The fireball, which travelled southwest of the Iberian Peninsula, was observed by a Spanish scientific project at a speed of 227,000 kilometres per hour.

The event was detected by sensors from the SMART project, the Instituto de Astrofísica de Andalucía (IAA-CSIC), the astronomical observatories at Calar Alto (Almeria), Seville and La Hita (Toledo).

According to the analysis of the principal researcher of the SMART project, José María Madiedo, of the IAA-CSIC, the fireball was registered at 3:49am on 16 November.

The phenomenon occurred when an asteroid rock entered the Earth's atmosphere at a speed of about 227,000 kilometres per hour and, due to its great luminosity, could be seen in much of southern and central Spain.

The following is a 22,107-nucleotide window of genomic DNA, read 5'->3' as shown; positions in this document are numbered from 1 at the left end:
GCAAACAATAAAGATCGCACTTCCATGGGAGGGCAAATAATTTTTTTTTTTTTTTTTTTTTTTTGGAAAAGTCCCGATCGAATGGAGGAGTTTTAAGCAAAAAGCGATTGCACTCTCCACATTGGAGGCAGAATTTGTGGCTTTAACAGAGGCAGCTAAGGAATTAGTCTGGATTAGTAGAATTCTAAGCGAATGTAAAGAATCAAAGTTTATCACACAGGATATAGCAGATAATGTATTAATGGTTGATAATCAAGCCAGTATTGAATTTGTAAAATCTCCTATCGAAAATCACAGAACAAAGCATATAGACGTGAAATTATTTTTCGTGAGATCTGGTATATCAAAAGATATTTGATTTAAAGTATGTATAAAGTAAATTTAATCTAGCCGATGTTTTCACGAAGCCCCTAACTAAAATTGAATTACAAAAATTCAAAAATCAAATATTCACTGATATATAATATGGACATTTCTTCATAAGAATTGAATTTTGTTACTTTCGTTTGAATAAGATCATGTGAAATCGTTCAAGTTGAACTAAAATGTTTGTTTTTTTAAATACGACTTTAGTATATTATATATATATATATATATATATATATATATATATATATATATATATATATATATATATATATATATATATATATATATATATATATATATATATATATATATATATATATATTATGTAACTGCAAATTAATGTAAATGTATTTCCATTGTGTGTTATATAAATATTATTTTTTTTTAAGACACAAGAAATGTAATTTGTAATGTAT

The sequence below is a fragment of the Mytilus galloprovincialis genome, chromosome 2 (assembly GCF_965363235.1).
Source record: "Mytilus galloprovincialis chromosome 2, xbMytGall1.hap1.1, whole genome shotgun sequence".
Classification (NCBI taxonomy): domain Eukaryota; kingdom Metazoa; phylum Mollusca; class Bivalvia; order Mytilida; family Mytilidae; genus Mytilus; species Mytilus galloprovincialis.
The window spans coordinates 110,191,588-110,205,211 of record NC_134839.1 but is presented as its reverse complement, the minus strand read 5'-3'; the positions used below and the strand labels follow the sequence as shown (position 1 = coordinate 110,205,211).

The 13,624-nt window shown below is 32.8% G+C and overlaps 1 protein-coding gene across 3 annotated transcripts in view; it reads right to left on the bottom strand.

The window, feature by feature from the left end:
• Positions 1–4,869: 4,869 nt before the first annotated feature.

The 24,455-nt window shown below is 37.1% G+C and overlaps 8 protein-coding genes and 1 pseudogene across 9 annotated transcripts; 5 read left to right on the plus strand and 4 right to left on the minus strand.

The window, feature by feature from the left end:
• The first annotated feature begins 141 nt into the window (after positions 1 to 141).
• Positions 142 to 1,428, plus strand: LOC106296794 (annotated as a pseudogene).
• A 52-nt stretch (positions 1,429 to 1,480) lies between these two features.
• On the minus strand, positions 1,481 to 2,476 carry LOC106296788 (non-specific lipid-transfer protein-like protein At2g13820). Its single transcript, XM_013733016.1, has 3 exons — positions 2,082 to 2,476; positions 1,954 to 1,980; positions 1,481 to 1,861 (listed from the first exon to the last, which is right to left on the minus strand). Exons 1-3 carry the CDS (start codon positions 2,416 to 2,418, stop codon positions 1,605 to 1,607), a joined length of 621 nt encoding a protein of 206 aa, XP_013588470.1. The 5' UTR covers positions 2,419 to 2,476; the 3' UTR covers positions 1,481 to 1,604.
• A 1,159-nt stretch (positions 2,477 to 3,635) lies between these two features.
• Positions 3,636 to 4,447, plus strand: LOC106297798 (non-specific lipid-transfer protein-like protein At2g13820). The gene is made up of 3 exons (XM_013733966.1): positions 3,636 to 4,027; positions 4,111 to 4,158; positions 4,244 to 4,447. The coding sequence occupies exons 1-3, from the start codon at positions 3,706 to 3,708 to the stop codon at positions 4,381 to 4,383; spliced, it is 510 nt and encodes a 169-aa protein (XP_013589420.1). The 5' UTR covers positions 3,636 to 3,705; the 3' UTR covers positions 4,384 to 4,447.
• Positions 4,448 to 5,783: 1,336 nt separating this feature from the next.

The collision with the atmosphere at this speed made the rock glow, thus generating a fireball that started at an altitude of about 132 kilometres west of Andalusia.

From then on, it followed a trajectory westwards, dying out at an altitude of about 60 kilometres above the south of Portugal.

The SMART project's detectors operate within the Southwest Europe Weather and Earth Observation Network (SWEMN), which aims to continuously monitor the sky in order to record and study the impact on the Earth's atmosphere of rocks from different Solar System objects.